Excessive noise – how to protect yourself against an invisible risk

Hearing damage is the 15th most serious occupational risk in the world and affects approximately 250 million employees. Learn how to identify workplace noise, what the consequences are and how to protect yourself.

It is expressed in decibels, it is all around us and usually unpleasant. Noise is one of the risks that are not obvious at first but can cause severe and lasting consequences. As much as 85 decibels can damage the auditory apparatus in the case of long-term exposure.

Sound or noise?

Sound is a vibration of a flexible environment in the frequency range of normal human hearing - 20 Hz to 20 kHz. It spreads by means of sound waves.

Noise is an unwanted sound that creates an unpleasant or disturbing impression. This effect is subjective (even the ticking of an alarm clock can be disturbing) as well as objective (measurable hearing damage). It is measured in decibels (dB).

Government Regulation No. 272/2011 Coll. lays down non-exceedable hygienic noise and vibration limits for the following noise:

  • Impulsive. Noise generated by an impulse or a sequence of impulses. Its sources may be, for example, explosions in quarries and mines, demolition or firearms.
  • Stable. The level of steady noise does not change by more than 5 dB over time.
  • Variable. The level of variable noise changes by more than 5 dB over time.

What are the risks?

The longer you are exposed to excessive noise, the greater the risk of hearing damage. The worst stage is total hearing loss. The risk is not only for employees working with the machine but often for other people in the vicinity.

For those who already have slightly damaged hearing, the risk may be even greater and often deteriorate rapidly. Moreover, worse communication due to excessive noise in the workplace can lead to accidents. The general rule is that if it is not possible to communicate normally at a 1-meter distance, the noise level is too high.

Noise is more or less present in almost all workplaces, whether in agriculture, production, warehouses, the textile industry, mines, at construction sites or metal or wood processing sites. The most common sources of excessive noise are:

  • heavy machinery,
  • transportation of materials in the workplace by trucks,
  • power tools,
  • production belts,
  • pneumatic tools,
  • generators
  • or ventilation.

How to measure the risk

The risk for employees starts at 80 dB. Deafness can occur from 90 dB. However, it is not only the intensity that matters. The risk assessment of excessive noise depends on several factors:

  • duration of noise exposure,
  • distance from the source,
  • sound frequency and pitch,
  • other factors, such as age, diseases, genetics, etc.

When the level of excessive noise is exceeded, every 3-decibel increase halves the maximum permissible time of the employees' exposure to this noise.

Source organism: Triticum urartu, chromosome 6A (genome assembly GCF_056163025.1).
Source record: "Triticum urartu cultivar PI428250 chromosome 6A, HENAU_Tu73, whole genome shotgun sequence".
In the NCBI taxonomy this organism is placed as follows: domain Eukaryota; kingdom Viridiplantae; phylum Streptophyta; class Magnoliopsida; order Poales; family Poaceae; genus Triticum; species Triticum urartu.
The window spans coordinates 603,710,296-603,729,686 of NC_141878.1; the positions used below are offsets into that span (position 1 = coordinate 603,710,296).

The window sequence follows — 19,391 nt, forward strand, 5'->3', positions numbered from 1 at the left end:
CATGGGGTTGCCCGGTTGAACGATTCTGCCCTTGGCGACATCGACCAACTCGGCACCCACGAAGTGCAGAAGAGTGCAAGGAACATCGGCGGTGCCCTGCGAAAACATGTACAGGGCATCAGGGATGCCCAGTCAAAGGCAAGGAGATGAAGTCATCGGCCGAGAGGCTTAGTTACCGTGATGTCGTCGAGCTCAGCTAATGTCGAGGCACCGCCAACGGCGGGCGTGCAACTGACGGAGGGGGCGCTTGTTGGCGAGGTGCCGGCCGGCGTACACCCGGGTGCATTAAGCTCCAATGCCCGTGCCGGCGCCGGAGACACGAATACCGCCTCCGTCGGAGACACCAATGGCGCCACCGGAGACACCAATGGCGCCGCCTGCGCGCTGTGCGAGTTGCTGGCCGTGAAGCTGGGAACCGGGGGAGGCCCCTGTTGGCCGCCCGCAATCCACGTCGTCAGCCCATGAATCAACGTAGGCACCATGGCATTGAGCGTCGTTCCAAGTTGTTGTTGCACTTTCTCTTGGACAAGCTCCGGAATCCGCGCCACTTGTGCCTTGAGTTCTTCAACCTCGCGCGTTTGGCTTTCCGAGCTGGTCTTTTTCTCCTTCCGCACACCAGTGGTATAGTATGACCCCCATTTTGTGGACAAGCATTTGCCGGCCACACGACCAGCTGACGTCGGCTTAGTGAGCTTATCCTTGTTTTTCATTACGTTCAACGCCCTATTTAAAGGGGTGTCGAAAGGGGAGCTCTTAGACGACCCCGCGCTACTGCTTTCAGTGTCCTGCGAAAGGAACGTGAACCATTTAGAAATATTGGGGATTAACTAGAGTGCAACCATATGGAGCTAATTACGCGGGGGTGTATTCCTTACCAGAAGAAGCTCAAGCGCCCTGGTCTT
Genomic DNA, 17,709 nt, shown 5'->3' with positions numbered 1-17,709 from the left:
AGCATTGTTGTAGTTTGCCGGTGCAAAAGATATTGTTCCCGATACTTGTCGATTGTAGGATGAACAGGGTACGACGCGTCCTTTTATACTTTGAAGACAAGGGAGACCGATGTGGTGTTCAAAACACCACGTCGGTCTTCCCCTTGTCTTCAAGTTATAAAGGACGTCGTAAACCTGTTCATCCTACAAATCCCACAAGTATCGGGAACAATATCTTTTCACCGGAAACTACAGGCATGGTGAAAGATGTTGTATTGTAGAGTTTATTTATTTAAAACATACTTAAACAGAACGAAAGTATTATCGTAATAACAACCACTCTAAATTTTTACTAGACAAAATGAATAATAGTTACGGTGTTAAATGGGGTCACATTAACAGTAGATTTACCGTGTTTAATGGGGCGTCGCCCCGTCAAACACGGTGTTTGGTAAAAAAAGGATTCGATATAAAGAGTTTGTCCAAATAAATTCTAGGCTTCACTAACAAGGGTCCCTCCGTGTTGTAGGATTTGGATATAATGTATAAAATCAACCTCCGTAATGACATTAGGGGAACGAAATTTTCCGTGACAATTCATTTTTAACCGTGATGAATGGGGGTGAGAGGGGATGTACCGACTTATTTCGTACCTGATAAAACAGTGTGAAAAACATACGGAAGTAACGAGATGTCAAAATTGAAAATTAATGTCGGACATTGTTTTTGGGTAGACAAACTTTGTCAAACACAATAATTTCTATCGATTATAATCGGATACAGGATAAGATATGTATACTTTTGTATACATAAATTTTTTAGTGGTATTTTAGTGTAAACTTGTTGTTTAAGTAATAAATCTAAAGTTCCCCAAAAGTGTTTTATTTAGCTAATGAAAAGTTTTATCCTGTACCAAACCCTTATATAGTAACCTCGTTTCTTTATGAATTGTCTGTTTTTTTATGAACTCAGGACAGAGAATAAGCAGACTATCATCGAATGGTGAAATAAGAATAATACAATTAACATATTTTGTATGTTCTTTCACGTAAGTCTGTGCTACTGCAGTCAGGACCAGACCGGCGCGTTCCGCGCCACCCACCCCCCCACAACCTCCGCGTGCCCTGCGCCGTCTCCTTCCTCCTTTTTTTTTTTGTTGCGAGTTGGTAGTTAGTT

It is difficult to determine a safe noise level, because it is different for everyone. However, the general rule is that values above 80 dB can cause hearing damage in the case of long-term exposure (more than 8 hours). 100-decibel noise can damage hearing after just 15 minutes.

Above 130 dB, the noise becomes painful. Values above 140 dB cause an acoustic trauma.

The World Health Organization recommends the following workplace noise levels:

closed office: 30-40 decibels.

open office: 35-40 decibels.

Laboratories in normal operation: 35-50 dB.

Control stations: 35-55 dB.

Production halls: 65-70 dB.

Healthcare: 30-45 dB.

The symptoms and consequences may vary

Once you have been exposed to excessive noise for a long time, problems can occur quickly. You can learn that something is wrong from the following symptoms:

  • ringing in the ears,
  • loss of the ability to hear higher-pitched sounds,
  • feeling of muffled hearing,
  • poor hearing of distance or group conversations,
  • need to increase the TV or radio volume,
  • mishearing the telephone or the doorbell,
  • trouble determining which direction the sound comes from,
  • increased need for concentration when listening,
  • increased stress due to poor understanding of the surroundings.

The consequences can be both auditory and non-auditory.

  • Auditory consequences - acoustic trauma (consequence of highly impulsive noise) or bilateral sensorineural hearing loss (consequence of long-term exposure to intense noise)
  • Non-auditory consequences - side effects such as emotional balance disorders and general irritability, sleep disorders, chronic fatigue, decreased immunity, cardiovascular disease (high blood pressure), stress-related and psychosomatic diseases, increased rate of accidents.

Assess risks and protect yourself

First, you need to identify employees who are at risk of hearing loss and define how long they are daily exposed to noise. Before choosing protective equipment, however, try to reduce the risk of noise as much as possible.

  • Create a workplace layout.
  • Use work procedures that do not produce as much noise.
  • Equip employees with tools that emit as little noise as possible.
  • Reduce noise by technical means - sound-proof covers, noise screens, anti-noise booths, special materials that absorb sound waves.
  • Limit the duration of workers' exposure to high noise levels.
  • Observe the correct work and rest schedule.

According to the law, the employer must provide the employees with PPE already at 80 dB. From 85 dB up, the employer is also obliged to make sure PPE is used.

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